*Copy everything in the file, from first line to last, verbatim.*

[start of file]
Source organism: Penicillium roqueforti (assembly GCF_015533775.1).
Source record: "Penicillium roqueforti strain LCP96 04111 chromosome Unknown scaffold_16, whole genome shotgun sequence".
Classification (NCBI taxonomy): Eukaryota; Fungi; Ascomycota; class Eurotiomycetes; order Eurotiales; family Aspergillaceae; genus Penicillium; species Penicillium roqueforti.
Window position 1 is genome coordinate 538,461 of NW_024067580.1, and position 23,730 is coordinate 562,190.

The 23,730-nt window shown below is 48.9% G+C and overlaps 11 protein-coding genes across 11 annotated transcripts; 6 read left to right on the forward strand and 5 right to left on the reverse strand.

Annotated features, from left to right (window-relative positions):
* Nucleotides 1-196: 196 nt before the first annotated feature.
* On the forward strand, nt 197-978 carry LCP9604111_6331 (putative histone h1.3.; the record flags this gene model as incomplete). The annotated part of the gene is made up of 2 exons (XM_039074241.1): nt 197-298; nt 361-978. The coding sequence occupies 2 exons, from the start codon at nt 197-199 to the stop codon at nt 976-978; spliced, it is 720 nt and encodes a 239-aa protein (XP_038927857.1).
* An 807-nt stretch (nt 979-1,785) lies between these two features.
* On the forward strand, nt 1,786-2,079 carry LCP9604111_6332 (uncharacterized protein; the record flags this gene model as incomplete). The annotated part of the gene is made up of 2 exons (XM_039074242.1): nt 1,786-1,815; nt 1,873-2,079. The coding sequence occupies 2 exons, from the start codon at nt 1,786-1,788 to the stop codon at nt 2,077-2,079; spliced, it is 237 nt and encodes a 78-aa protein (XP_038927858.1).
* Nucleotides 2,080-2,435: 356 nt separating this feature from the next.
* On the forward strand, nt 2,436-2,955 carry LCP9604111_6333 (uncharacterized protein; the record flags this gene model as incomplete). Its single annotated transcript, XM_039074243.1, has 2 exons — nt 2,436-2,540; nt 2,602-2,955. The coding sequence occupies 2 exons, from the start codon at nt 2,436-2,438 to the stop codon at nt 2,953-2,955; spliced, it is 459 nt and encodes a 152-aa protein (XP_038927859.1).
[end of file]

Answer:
Source organism: Penicillium roqueforti (assembly GCF_015533775.1).
Source record: "Penicillium roqueforti strain LCP96 04111 chromosome Unknown scaffold_16, whole genome shotgun sequence".
Classification (NCBI taxonomy): Eukaryota; Fungi; Ascomycota; class Eurotiomycetes; order Eurotiales; family Aspergillaceae; genus Penicillium; species Penicillium roqueforti.
Window position 1 is genome coordinate 538,461 of NW_024067580.1, and position 23,730 is coordinate 562,190.

The 23,730-nt window shown below is 48.9% G+C and overlaps 11 protein-coding genes across 11 annotated transcripts; 6 read left to right on the forward strand and 5 right to left on the reverse strand.

Annotated features, from left to right (window-relative positions):
* Nucleotides 1-196: 196 nt before the first annotated feature.
* On the forward strand, nt 197-978 carry LCP9604111_6331 (putative histone h1.3.; the record flags this gene model as incomplete). The annotated part of the gene is made up of 2 exons (XM_039074241.1): nt 197-298; nt 361-978. The coding sequence occupies 2 exons, from the start codon at nt 197-199 to the stop codon at nt 976-978; spliced, it is 720 nt and encodes a 239-aa protein (XP_038927857.1).
* An 807-nt stretch (nt 979-1,785) lies between these two features.
* On the forward strand, nt 1,786-2,079 carry LCP9604111_6332 (uncharacterized protein; the record flags this gene model as incomplete). The annotated part of the gene is made up of 2 exons (XM_039074242.1): nt 1,786-1,815; nt 1,873-2,079. The coding sequence occupies 2 exons, from the start codon at nt 1,786-1,788 to the stop codon at nt 2,077-2,079; spliced, it is 237 nt and encodes a 78-aa protein (XP_038927858.1).
* Nucleotides 2,080-2,435: 356 nt separating this feature from the next.
* On the forward strand, nt 2,436-2,955 carry LCP9604111_6333 (uncharacterized protein; the record flags this gene model as incomplete). Its single annotated transcript, XM_039074243.1, has 2 exons — nt 2,436-2,540; nt 2,602-2,955. The coding sequence occupies 2 exons, from the start codon at nt 2,436-2,438 to the stop codon at nt 2,953-2,955; spliced, it is 459 nt and encodes a 152-aa protein (XP_038927859.1).